Except when you realize you cannot influence natural behaviours. You cannot expect a puppy to behave 100% of the time and you cannot expect things to be perfect all of the time. Real life is messy & so is learning how to care for a dog to the best of your ability.
Options for satisfying your desire for companionship without throwing your life as you know it down the toilet:
  1. Make plans to hike with a friend and her dog. Offer to towel off the dog after it runs through mud.
  2. Visit your local animal shelter and sign up to volunteer.
  3. Volunteer in fundraising efforts along with a rescue you like. We offered to volunteer at an event we would have otherwise bought tickets to, and guess what? We got to run the poopy – sorry – puppy pit. Obsessive folks swept in and would hang on to these 10 week old puppies for as long as they could. I’m pretty sure some would have snuck them out in their purse if we hadn’t been watching like hawks.
  4. Foster FIRST. Read more about this here.
  5. Offer your home as an overnight or temporary place for regular fosters to have their dogs go when they head out on short vacations or get away for a weekend.
What we’ve seen first-hand is people who want a dog dive into pet ownership with the best intentions, thinking of the animal first.

Then life takes over and the well-being of the dog suffers. Not fair & super stressful for both of you.

Let’s encourage helping with intention, trial & error before committing to a dog for keeps. That way, when you do find the dog you want to be your co-pilot you know it’s when you’re good & ready.
Making life better for you and your furry bud.

Ask the Right Questions about Your New Foster Dog

The VACANCY sign is flashing & you’ve answered the call

A foster dog is coming into your home – yippee! But also, wow, you just took a look around and you’ve got a few things to organize before throwing a dog in the mix. Alright, how do you ask the right questions before your new foster dog arrives for check-in?

Ask ALLLL the questions

Age, name, size and suspected breed are a start even if you’ve seen a photo. Think of the questions curious folks will ask if they were to cross you in the street. Here are 7 to get you going:

  1. When will the dog arrive and do I need to pick him up?
  2. Are there any vet appointments they need to get to in the next few days?
  3. Any current medications?
  4. Do they have issues with food, people or other dogs?
  5. Crate-trained?
  6. Walking on a collar, harness or gentle leader?
  7. Anxious or nervous of people/noises?

Dogs develop all sorts of quirks especially if they’ve experienced any level of neglect, cruelty or trauma. So, by assuming nothing and asking questions directly of the last caregiver/rescue contact you’ll be the best position to help this dog. Treat this animal with kindness and give it tons of space to start (no hugging, kisses or forced-cuddling).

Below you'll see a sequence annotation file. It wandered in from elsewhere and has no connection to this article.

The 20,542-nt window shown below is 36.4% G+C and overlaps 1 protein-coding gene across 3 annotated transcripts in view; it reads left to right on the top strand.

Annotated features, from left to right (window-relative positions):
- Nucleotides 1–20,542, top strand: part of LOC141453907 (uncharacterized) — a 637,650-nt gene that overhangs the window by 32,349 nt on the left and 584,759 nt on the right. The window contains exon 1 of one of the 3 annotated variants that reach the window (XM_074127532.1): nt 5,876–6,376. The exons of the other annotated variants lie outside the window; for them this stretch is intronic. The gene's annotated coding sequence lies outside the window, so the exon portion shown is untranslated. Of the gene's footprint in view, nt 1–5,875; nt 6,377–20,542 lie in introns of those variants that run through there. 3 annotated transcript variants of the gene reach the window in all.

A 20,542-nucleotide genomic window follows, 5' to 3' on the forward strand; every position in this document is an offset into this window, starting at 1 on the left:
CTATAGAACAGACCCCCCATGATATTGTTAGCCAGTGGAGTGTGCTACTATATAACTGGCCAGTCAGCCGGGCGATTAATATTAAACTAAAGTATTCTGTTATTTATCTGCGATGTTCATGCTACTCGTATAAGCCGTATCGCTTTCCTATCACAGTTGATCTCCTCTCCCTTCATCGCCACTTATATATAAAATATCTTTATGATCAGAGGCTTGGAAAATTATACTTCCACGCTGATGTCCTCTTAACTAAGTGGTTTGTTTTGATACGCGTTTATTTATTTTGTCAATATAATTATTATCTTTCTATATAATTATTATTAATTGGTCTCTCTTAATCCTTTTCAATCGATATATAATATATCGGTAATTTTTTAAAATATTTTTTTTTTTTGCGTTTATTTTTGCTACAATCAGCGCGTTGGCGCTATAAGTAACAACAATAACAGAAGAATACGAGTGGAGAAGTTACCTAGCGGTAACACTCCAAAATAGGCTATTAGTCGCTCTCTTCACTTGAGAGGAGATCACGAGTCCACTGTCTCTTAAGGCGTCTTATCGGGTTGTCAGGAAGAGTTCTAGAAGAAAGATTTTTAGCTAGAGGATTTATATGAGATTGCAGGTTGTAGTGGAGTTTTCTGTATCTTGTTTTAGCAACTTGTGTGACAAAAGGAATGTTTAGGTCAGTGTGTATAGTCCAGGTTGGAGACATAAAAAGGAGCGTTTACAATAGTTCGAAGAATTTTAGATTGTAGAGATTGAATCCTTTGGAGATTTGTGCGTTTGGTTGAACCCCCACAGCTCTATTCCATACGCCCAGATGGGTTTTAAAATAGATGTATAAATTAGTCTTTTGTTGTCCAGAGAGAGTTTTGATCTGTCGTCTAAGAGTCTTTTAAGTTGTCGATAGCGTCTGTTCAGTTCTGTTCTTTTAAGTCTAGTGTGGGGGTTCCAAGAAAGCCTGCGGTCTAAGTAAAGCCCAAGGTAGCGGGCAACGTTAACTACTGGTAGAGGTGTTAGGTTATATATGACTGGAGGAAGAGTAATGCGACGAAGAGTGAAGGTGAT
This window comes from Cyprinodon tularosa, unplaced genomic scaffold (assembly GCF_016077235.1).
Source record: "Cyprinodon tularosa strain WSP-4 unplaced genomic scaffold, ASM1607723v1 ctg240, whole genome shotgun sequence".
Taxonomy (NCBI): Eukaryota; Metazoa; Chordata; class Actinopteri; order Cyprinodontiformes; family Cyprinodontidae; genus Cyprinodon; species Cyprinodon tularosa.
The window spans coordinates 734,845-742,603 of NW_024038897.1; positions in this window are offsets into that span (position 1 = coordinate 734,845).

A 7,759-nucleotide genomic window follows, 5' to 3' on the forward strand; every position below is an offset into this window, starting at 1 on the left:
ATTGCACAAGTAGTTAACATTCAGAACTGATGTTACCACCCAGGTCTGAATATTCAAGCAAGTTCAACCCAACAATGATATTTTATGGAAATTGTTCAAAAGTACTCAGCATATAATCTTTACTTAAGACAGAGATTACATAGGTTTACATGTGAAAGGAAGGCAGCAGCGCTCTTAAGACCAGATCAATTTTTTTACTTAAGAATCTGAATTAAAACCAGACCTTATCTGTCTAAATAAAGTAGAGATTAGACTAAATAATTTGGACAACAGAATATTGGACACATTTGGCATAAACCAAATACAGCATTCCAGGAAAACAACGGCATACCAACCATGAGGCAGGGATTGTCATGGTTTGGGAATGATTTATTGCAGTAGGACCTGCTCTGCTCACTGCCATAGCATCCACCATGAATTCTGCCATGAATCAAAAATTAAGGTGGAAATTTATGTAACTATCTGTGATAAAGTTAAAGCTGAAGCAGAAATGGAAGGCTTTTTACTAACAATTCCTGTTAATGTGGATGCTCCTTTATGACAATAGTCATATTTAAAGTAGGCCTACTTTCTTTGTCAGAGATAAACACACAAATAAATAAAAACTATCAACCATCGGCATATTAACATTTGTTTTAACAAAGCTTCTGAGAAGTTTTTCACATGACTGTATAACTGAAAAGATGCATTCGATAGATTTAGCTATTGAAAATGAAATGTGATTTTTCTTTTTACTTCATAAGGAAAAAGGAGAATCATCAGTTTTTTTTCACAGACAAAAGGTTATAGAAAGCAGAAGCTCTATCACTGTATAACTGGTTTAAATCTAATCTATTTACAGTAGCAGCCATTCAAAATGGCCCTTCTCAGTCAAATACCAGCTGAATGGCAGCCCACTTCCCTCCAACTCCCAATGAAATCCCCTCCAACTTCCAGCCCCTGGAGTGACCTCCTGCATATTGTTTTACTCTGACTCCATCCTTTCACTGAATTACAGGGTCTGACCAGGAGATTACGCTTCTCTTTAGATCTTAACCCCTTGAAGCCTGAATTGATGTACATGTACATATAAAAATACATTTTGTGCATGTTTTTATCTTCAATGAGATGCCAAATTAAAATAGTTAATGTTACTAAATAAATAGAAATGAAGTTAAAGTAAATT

Don’t just ask the right questions, ask all the easy ones too

If the person you’re working with has the time definitely ask the dumb questions too. You never know what you might learn just by asking nicely and not acting like a know-it-all.

Try spending the first 12-24 hours just observing your new dog to see how they adapt. This is when you might discover the perks of keeping your place tidy. Thanks past self. We’ve had dogs grab socks, shoes, yoga mats and swipe a scrambled egg breakfast off the bar top when we weren’t looking.

Moral of this story?

Keep a watchful eye and allow your new foster dog time to settle in. Naturally den animals, they enjoy having somewhere safe to burrow into. If a crate has never been explored before, try setting up a bed or some blankets under a table or near some furniture that’s juuuuust out of the way.

As your foster dog becomes increasingly comfortable, this is where you will spot the fun personality traits. Enjoy your first meeting with your foster dog and feel good about letting things happen naturally.

You might be surprised what you find out!




What kind of dog parent are you?

what kind of dog parent are you

Your lifestyle and default way of running your life has a big time influence on the type of dog parent you’ll be.

Which sounds more like your style of living? Homebody or Man on the Town? Family guy or adventure vixen?

Are you going to have a better time marrying a dog or dating them? That’s really what fostering is, you get to try out looking after a dog who could use a place to stay for a bit. And have fun while you’re at it!

Especially for people in their early twenties, and even moreso for people who live alone. They crave a companion, someone who will love them and remain stable – so they go and buy a dog. Should their delicate crafted lifestyle shift, maybe a new relationship or job opportunity – how does this impact a dog? It’s unfair to expect your formative years will be laid out step by step in a way that’s ideal for full-time dog care.

What if there was a better option?